4WD Dreaming

Posted by Western Filters on 8 / 6 / 2022

There’s nothing quite like the freedom of heading off-road and exploring our beautiful country. A road trip is one of the best ways to see Australia, and if you’re willing to take it a little further than your average camping trip then you can explore some truly amazing places. We’ve put together a list of some of our favourite 4WD destinations, as well as some tips on how to make your next off-roading adventure unforgettable!

Cape York 4WD

Cape York 4WD is an amazing track for the whole family. You can travel with a caravan or camper trailer and take your dog with you, there are many places where the kids can swim in the creek and explore, and it’s a great place for fishing.

There are also opportunities to go snorkeling and diving in some of Australia’s most pristine waters.

Gibb River Road, WA

● Distance:* The Gibb River Road is over 600 km long and can take up to five days to complete.

● Time:* Because of its length, you may need more than one day to drive the track. It also depends on which areas you choose to explore and whether you want to stay overnight at one of the designated camping sites along the way.

● Nearest town:* Derby (population 4000), which is approximately 6 hours away from Perth and 2 hours from Kununurra by road (and just over an hour by air).

A permit is required for travel along this track during certain times of year; please check with your local Department of Parks & Wildlife office if you are planning a visit. Please note that permits are not always available during peak holiday periods so be sure ahead of time if they are available at all times or only when there's space left on tours or other transportation options such as private 4WD hire companies who will drive you along this route instead! If there isn't space available then I would look into other excursions in Australia instead since it would probably be easier for them anyway...but make sure before trying again because sometimes it's worth waiting another year if necessary!

The Oodnadatta Track, SA

The Oodnadatta Track is one of the most famous 4WD tracks in Australia, and it’s easy to see why. This remote route runs through the heart of the Outback from Marree to Alice Springs and includes some spectacular scenery. It takes about seven hours to drive across this remote region, but as you can see from this photo gallery, there’s plenty to see along the way!

● Visit Oodnadatta Ghost Town

● See Lake Eyre at its lowest level ever recorded

● Camp at Pink Lakes (with your own camper van!) or stay in accommodation with facilities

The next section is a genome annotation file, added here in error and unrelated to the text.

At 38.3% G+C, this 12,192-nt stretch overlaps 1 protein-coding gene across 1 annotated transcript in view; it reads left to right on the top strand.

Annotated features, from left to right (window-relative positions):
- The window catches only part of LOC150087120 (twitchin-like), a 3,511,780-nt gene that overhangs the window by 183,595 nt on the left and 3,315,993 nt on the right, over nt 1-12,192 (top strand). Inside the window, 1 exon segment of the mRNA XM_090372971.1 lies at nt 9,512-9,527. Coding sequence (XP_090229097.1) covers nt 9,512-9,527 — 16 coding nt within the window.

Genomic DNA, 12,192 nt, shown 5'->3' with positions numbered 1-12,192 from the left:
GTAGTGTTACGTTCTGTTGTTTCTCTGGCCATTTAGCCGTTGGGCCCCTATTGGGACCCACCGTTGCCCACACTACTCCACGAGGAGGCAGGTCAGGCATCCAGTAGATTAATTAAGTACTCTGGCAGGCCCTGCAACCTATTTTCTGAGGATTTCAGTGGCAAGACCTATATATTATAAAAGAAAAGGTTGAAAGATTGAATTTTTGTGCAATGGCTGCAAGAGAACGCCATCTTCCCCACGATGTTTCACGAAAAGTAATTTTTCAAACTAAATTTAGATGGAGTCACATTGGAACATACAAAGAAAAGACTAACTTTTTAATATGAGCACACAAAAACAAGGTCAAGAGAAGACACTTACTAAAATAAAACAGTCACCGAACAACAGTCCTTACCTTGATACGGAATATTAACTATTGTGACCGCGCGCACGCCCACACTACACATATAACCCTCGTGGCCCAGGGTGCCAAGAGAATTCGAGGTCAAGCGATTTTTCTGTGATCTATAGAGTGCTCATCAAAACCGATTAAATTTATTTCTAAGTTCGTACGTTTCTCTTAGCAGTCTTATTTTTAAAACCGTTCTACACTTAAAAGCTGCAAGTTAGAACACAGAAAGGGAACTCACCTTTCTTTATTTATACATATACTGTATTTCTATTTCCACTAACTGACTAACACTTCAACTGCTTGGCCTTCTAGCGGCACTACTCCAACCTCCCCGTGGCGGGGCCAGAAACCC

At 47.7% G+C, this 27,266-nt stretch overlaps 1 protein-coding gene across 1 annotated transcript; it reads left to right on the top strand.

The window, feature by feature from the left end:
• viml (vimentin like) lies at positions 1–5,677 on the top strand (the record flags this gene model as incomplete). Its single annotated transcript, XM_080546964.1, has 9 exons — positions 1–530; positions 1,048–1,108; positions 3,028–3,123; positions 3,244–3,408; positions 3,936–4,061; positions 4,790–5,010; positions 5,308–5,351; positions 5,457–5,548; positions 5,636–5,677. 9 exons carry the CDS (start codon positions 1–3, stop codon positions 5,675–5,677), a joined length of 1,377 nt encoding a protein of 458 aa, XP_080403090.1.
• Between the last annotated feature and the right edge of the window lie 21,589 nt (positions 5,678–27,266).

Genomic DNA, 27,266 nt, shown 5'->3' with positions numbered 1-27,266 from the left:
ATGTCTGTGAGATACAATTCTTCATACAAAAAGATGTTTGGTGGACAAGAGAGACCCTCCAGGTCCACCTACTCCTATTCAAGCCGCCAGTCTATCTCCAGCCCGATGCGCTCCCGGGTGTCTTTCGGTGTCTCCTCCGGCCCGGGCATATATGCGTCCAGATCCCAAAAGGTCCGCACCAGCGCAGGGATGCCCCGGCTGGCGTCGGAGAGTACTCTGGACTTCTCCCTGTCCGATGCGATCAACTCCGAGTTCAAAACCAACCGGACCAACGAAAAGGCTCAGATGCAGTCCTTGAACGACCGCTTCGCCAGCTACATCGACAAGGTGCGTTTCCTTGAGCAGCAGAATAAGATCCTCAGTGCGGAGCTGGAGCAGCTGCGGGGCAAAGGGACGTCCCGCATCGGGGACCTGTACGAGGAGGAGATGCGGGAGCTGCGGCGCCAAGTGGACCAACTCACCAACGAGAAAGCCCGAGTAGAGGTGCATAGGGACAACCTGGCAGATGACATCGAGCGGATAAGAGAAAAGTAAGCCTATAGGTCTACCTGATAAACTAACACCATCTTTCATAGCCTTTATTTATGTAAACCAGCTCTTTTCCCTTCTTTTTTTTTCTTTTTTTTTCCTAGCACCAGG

● Hire a vehicle with a guide who knows their way around here if needed

● Get fuel before making your way down here - petrol stations are few and far between!

The Blue Mountains, NSW

If you're planning a day trip to the Blue Mountains, be sure to pack your climbing gear. The region's trails range from easy to advanced and are some of the best 4WD tracks in Australia. You'll have plenty of time for activities like hiking, camping, or just exploring the area's picturesque forests and rivers. Plus, if you're interested in learning more about Aboriginal culture or ancient rock-art sites that date back thousands of years (including some found within Katoomba), there are plenty of opportunities for that as well.

The Blue Mountains have been inhabited for millennia by the Gundungurra people, now represented by the Gundungurra Tribal Council Aboriginal Corporation based in Katoomba, and, in the lower Blue Mountains, by the Darug people, now represented by the Darug Tribal Aboriginal Corporation.

The first documented use of the name Blue Mountains appears in Captain John Hunter's account of Phillip's 1789 expedition up the Hawkesbury River. Describing the events of about 5 July, Hunter wrote: "We frequently, in some of the reaches which we passed through this day, saw very near us the hills, which we suppose as seen from Port Jackson, and called by the governor the Blue Mountains." During the nineteenth century the name was commonly applied to the portion of the Great Dividing Range from about Goulburn in the south to the Hunter Valley in the north, but in time it came to be associated with a more limited area.

Binns Track, NT

The Binns Track is the longest 4WD track in Australia, and follows the original Gunbarrel Highway route constructed by Len Beadell. It was built in the 1960s, but never fully finished due to lack of money.

The track is more than 1000km long and takes around 7-10 days to drive from Alice Springs on the Stuart Highway down through central Australia all the way to Warburton on Australia’s west coast—and it's remote! Make sure you are prepared for self-sufficiency when visiting this part of your country.

In need of some off-road fun? Try one of these amazing tracks.

Australia is a country that offers an abundance of off-road tracks, with each one offering a unique experience. From the variety of different vehicles that can be used on each track to the skill level required to complete them, Australia’s off-road tracks are sure to have something for everyone.

Trails by Trailblazer are some of Australia’s most popular four wheel drive tracks and range from easy (beginner) right through to extreme (advanced). While some trails take only half an hour, others require several hours at a time or even days! The cost also varies depending on what type of vehicle you want to use but generally starts at around AUD$90 per person for an afternoon tour or even more if you want something more long term like camping out overnight in nature. This can sometimes include meals as well as equipment rental costs if needed (such as chainsaws).


But if you are still not convinced that 4WD touring is for you, I challenge you to spend a week in the great Australian bush and tell me that at the end of that week you don’t want to start planning your next trip.

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